If you are a PA lawyer, and it feels like you’ve been hearing me deliver marketing ethics CLE hours for the Pennsylvania Bar Institute for more than a decade now, it is because you have. My very first ethics CLE ever was given in Philly, New York and Houston in the summer of 1997. I opened with some lame canned joke involving Morgan Lewis and domain names. Trust me, I’ve gotten better. But the even weaker handout is now a collector’s item. I still have an original (see “Hoarders” and related illnesses).
Each year, I change the focus and try to cover hot topics, and changing rules, as they relate to areas of law marketing ethics. Quite honestly, some years my “show” (as I call it) is better than others. Last year’s focus on ethics of social media was very well received. But this year’s focus on ratings, rankings and reviews might be the best one yet. I mean, really, who does not debate the value, interest and impact on the multi-zillion dollar “sell stuff to attorneys” industry?
I’ve written and spoken on the rankings & ratings subject for many years, including multiple ABA Annual Meetings, as a focus of the ABA Law Firm Marketing Strategies Conference, for PBI and in at least a half dozen publications. I’m not sure if the publishers of these companies will tell you they love me or hate me (it is probably a mix, leaning more toward the negative), but it is a market that continues to fascinate. This holds true in my marketing roles, in my ethics roles, and certainly in speaking as a leader in law practice management circles.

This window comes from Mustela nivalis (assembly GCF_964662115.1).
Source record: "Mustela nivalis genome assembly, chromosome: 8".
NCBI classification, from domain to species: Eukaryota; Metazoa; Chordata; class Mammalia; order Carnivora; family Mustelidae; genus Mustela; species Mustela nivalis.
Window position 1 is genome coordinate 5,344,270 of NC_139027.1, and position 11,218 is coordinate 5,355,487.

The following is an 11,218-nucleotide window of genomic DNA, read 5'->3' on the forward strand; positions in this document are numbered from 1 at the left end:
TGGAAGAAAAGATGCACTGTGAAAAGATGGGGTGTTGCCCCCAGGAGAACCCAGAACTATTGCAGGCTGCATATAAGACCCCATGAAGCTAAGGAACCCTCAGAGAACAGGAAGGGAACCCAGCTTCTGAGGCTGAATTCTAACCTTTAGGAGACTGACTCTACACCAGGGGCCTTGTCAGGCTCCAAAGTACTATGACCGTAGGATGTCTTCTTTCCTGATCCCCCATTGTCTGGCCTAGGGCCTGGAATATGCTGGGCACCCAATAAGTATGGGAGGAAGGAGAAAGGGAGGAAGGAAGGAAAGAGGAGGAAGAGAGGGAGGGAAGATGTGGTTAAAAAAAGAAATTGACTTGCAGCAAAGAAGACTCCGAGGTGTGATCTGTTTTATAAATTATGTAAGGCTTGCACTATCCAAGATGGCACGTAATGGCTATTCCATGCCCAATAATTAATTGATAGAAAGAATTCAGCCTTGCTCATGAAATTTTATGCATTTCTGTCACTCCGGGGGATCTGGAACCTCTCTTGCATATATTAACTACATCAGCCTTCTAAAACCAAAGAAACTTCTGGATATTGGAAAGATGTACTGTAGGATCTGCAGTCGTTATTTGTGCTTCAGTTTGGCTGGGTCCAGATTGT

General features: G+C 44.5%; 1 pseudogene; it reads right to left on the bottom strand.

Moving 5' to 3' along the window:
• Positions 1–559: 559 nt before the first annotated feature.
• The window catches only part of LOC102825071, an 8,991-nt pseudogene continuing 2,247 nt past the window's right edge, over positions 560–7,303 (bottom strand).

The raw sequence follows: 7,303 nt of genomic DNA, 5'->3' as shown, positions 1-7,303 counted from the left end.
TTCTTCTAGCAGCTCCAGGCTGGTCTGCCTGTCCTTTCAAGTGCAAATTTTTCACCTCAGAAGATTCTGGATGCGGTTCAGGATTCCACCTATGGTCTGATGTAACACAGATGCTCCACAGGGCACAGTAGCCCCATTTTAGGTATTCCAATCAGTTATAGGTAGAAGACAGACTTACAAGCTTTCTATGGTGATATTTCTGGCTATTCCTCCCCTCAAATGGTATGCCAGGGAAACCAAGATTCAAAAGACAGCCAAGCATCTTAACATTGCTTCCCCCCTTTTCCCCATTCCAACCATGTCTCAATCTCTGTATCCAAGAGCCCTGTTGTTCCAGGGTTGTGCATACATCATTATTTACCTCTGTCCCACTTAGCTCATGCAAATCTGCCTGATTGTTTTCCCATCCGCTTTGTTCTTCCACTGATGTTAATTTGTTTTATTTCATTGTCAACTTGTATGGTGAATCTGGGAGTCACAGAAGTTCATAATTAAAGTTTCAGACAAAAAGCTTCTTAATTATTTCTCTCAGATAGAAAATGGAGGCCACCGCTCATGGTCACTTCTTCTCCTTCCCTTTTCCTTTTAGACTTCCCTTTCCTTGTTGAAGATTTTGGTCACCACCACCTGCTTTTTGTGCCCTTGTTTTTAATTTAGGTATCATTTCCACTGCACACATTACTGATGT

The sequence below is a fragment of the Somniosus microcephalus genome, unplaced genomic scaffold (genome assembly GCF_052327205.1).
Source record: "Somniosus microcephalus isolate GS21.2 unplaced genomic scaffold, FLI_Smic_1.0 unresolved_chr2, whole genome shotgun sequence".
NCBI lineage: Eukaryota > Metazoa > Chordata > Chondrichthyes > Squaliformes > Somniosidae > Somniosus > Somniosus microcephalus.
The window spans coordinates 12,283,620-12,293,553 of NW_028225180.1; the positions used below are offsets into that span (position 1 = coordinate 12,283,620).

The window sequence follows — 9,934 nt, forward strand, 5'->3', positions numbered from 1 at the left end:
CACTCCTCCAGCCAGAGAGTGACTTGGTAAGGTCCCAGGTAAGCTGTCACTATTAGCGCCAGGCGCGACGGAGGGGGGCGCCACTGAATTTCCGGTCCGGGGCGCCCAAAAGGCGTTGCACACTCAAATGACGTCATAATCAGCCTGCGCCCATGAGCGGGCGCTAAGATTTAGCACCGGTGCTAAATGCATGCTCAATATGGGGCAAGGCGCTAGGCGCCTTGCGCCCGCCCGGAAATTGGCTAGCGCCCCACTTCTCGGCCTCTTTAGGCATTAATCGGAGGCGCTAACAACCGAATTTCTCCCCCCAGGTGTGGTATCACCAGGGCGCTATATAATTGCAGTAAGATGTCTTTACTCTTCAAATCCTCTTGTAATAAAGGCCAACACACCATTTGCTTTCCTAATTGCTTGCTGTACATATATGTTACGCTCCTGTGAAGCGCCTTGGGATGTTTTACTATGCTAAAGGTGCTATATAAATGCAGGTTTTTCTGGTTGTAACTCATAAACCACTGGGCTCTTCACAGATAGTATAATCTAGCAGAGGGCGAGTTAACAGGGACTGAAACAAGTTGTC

The program–always presented in the Pennsylvania compliance months of April, August and December–returns to Pittsburgh on August 23rd and Philadelphia on August 30th (or as my wife calls it, “the pro bono CLE program you do that ruins our vacation schedule each summer”).
Here is a program description. If you can’t see it “live”, PBI usually makes them available at some point via webinar or podcast.
There may not be a bigger “industry” in law firm marketing and business development circles than the continued growth and proliferation of rankings and ratings. The impact on the profession is significant–from the time and money spent to the permissible uses for promotion. The Rules of Professional Conduct and ethics opinions have tried in vain to develop workable ethics barriers and parameters. Learn about ratings and their methodologies, and the ethical considerations voiced by various state and national bar associations. From long-time services by Martindale, American Lawyer Media, Best Lawyers and Super Lawyers; to relative newcomers such as Chambers USA and Avvo; and the thousands of other companies that have recognized there is a lot of money to be made in the business of lawyer rankings. Are they helping buyers of legal services make more informed decisions or hindering the profession as a whole? You decide.